16 Feb 2019

Review: Netflix’s “Dating Around”

It’s not my first rodeo. I’ve watched plenty of reality dating TV shows in my lifetime and personally save two hours of my Monday night to remotely watch The Bachelor with two of my best friends in Seattle. When I first heard about this show (without watching the trailer) I remembered thinking “What’s so different about this one?” Right? Because when you’ve seen one, you’ve seen them all. However, it was a text from Mandi tonight at dinner that prompted me to give it a chance. Mandi knows all too well about my dating life and TV life for that matter.

I have to commend Netflix for the way they produce their shows. I promise I’m going to get into the meat of the content and why this show is different, but aesthetically, this show does a phenomenal job of painting what dating looks like for my friends and I. I’ve been watching the Bachelor for years, but even now I’ve got the formula down. I know exactly what’s going to happen in every season and the type of characters they are going to cast. There’s always a sea of blondes. You’ve always got a crazy villain. You have someone with a unrealistic job title. And of course, the dates. So extravagant that it’s not real life at all. What is real life though is drinks, maybe dinner, and maybe something for afterwards if the night has gone well. This is the formula that is true – that Netflix highlights and that I can get behind.

I’ve only watched three episodes so far for a total of 90 minutes, but I can’t get enough. I caught myself nervously laughing when a girl made a cringe-worthy comment. It could’ve been a disaster, but it wasn’t! She recovered. My eyes widened when I saw one of the girls go in for a make out sesh at the end of the night. In my head I thought, “Was that too much?” “Is that what people do on first dates these days?” Sure, this is New York, but everyone has a different dating style and it’s incredible to observe.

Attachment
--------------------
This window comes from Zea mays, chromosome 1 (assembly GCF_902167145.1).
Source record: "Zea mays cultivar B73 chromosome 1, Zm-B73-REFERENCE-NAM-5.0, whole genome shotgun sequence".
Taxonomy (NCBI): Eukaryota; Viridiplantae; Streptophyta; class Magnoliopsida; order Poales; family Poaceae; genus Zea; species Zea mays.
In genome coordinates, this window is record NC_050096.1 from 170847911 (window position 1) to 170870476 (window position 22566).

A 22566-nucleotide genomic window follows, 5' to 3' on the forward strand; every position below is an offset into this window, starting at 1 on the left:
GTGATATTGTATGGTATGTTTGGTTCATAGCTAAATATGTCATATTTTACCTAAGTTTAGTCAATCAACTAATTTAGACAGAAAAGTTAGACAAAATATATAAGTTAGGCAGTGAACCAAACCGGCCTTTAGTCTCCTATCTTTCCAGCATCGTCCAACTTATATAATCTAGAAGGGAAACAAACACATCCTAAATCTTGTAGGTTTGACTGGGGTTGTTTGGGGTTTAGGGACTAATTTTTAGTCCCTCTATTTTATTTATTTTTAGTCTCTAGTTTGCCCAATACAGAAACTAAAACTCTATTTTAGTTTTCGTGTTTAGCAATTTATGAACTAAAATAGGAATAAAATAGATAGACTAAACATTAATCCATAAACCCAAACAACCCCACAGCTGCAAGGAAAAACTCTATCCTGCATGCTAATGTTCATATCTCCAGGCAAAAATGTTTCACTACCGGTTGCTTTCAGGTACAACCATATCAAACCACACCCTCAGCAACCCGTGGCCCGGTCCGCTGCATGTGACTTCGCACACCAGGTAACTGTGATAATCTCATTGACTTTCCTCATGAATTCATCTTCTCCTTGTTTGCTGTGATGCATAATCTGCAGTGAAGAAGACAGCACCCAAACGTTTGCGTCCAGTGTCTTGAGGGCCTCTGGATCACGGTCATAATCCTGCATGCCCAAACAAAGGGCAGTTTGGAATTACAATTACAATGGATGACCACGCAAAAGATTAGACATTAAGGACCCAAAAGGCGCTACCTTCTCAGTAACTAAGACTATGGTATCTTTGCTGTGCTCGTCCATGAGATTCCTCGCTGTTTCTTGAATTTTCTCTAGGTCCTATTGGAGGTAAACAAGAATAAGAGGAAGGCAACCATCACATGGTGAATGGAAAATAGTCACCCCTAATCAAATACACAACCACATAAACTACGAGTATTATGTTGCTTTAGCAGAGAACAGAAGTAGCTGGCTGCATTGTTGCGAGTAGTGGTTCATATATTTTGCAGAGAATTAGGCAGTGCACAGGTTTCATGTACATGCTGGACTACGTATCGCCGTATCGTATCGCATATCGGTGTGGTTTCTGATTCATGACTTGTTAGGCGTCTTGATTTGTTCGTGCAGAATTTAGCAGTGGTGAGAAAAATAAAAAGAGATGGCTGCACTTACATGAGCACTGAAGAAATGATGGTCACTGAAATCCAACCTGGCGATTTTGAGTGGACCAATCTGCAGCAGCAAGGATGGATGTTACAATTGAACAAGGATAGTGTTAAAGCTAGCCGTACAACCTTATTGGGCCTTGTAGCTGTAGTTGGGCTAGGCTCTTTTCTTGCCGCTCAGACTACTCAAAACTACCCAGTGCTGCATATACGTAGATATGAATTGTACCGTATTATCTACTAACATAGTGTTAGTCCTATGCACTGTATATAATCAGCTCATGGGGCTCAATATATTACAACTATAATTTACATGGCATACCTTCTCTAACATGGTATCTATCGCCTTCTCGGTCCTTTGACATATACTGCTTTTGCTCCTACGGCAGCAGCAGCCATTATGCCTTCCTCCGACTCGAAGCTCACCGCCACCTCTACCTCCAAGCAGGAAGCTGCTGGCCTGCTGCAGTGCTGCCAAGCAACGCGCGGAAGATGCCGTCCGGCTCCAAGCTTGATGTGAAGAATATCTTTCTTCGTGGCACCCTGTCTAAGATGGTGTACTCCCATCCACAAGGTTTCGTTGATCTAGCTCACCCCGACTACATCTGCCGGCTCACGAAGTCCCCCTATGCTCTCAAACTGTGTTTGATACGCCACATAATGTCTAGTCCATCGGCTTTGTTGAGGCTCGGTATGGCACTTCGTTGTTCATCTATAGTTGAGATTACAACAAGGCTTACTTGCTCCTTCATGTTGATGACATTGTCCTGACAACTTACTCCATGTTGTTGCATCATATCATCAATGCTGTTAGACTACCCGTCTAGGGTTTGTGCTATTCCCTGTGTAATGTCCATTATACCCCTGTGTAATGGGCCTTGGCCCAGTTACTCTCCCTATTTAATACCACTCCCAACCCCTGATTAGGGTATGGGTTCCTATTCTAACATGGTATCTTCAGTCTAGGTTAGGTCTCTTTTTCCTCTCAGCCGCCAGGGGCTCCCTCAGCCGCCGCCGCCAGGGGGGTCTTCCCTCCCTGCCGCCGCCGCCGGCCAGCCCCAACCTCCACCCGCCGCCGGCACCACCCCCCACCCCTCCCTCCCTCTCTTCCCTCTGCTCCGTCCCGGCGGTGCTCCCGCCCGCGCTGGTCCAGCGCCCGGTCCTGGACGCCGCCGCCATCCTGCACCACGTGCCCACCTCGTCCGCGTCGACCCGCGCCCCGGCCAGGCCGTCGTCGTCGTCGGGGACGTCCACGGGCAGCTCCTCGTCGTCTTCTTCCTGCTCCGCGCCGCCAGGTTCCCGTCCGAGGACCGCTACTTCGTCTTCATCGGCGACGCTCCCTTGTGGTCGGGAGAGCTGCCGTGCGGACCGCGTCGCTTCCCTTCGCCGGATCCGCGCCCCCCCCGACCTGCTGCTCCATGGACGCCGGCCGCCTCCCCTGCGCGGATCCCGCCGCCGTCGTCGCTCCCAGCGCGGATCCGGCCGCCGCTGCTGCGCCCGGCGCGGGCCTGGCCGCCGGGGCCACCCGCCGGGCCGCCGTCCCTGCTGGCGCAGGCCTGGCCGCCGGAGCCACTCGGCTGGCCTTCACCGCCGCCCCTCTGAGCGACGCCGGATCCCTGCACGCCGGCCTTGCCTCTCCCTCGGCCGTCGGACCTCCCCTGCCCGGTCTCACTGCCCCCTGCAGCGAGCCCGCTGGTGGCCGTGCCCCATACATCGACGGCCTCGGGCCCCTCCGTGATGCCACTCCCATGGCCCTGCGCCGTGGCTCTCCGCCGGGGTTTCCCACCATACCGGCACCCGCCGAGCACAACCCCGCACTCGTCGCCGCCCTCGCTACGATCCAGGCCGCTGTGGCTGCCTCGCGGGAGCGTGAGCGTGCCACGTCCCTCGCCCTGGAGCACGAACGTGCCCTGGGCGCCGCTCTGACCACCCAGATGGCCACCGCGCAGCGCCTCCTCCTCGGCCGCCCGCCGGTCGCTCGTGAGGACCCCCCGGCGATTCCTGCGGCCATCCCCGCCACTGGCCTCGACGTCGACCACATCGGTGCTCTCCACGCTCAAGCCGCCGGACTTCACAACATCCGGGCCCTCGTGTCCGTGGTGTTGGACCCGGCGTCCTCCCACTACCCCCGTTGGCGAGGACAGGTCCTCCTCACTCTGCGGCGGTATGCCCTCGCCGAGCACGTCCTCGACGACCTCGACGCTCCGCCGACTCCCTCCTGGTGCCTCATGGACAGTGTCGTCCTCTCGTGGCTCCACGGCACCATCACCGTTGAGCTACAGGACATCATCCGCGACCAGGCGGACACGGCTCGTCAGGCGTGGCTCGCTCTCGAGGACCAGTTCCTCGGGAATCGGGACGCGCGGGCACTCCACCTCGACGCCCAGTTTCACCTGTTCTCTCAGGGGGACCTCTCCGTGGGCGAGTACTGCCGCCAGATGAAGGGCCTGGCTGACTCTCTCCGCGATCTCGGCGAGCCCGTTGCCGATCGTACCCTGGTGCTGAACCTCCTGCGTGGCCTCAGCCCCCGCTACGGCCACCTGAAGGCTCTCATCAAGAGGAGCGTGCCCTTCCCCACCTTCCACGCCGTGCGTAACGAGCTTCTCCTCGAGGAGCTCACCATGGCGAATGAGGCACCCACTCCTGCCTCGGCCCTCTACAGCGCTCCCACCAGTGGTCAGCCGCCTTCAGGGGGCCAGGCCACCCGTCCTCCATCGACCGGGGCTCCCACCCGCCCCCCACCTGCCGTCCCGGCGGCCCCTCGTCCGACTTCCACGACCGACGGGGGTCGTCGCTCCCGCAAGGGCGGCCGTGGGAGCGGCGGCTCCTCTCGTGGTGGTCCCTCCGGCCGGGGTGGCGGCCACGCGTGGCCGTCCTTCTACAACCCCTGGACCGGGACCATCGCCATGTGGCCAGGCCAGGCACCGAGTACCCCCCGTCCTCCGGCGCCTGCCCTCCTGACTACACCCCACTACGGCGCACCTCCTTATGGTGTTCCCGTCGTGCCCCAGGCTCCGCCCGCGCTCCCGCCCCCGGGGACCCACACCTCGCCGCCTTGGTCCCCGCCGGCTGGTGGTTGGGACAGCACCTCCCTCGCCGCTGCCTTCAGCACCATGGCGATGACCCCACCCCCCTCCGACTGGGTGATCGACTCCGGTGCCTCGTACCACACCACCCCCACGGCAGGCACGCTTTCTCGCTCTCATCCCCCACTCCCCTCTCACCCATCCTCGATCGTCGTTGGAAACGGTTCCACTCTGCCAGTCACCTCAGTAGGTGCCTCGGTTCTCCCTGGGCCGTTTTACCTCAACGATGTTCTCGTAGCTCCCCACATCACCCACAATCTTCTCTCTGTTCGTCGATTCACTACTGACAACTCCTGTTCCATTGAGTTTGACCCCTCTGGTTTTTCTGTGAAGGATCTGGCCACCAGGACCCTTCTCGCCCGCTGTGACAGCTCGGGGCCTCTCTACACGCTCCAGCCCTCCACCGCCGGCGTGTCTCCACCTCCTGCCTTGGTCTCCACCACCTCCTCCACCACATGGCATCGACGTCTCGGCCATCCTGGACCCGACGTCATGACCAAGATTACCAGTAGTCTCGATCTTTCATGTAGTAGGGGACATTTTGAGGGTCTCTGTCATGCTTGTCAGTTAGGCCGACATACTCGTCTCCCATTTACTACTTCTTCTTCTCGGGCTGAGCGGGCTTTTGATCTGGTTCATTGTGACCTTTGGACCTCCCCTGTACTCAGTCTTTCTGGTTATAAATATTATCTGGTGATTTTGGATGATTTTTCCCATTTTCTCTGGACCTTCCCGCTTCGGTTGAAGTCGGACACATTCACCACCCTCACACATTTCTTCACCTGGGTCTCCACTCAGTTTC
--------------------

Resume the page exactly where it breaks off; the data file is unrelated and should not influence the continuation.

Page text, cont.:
Let’s talk about the diversity in this series. It’s not a sea of blondes actually. In the 2nd episode, we’ve got a career woman who is Indian and a divorcee and in the 3rd episode a gay Asian man. This first couple episodes alone are already years ahead of The Bachelor franchise. Something I always think about in dating culture is how it feels like you are repeating the same type of conversations. Where are you from? What do you do for a living? How do you spend your weekends? And if you’re a serial dater or racking up a couple dates a week, it can feel tedious. Instead, these conversations for first blind dates are digging a bit deeper. They are getting into values, upbringings, and real dating challenges to find out if the person in front of them is a future match. For some, this feels like hard hitting topics to discuss on the first date, but maybe it’s just a sign that these folks are looking for something more serious. It’s an interesting watch, but I like to think it’s going to serve as a playbook for current daters who find trouble with this process today.

My favorite part of the show? We haven’t even talked about the set up yet and we’re well into this post. The show revolves around one individual. They go on five blind dates and throughout the 30 minutes, we see a snapshot of each of them. It feels fast, but the conversations are there and Netflix is capturing the most important parts, that you feel like you know everyone well by the end of it. For each episode, the main character wears the same outfit and is at the same restaurant which provides consistency. It’s as if it is one long date, but you know that it’s five separate occasions. By the end of the five dates, the main may choose to go on a second date and you’ll see who they pick! There isn’t any commentary or any context. It’s also not very obvious who they are going to pick. But this is my favorite part! It’s always satisfying when I pick the right person! Classic me finding someway to turn this into a game.

There’s no word yet on whether or not this series has been given the green light for a second season, but we like what we see.

Posted on February 16, in People

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